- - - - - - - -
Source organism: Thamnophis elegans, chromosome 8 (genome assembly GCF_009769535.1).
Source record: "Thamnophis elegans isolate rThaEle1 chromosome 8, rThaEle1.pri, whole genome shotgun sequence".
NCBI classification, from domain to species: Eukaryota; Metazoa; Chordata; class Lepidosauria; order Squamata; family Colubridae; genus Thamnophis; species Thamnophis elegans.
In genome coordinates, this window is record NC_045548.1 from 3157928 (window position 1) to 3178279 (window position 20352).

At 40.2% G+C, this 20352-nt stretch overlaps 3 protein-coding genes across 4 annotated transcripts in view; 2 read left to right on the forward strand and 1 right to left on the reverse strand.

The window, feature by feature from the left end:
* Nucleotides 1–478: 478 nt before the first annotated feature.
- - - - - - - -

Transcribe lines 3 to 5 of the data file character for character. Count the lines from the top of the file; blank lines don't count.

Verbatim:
NCBI classification, from domain to species: Eukaryota; Metazoa; Chordata; class Lepidosauria; order Squamata; family Colubridae; genus Thamnophis; species Thamnophis elegans.
In genome coordinates, this window is record NC_045548.1 from 3157928 (window position 1) to 3178279 (window position 20352).

At 40.2% G+C, this 20352-nt stretch overlaps 3 protein-coding genes across 4 annotated transcripts in view; 2 read left to right on the forward strand and 1 right to left on the reverse strand.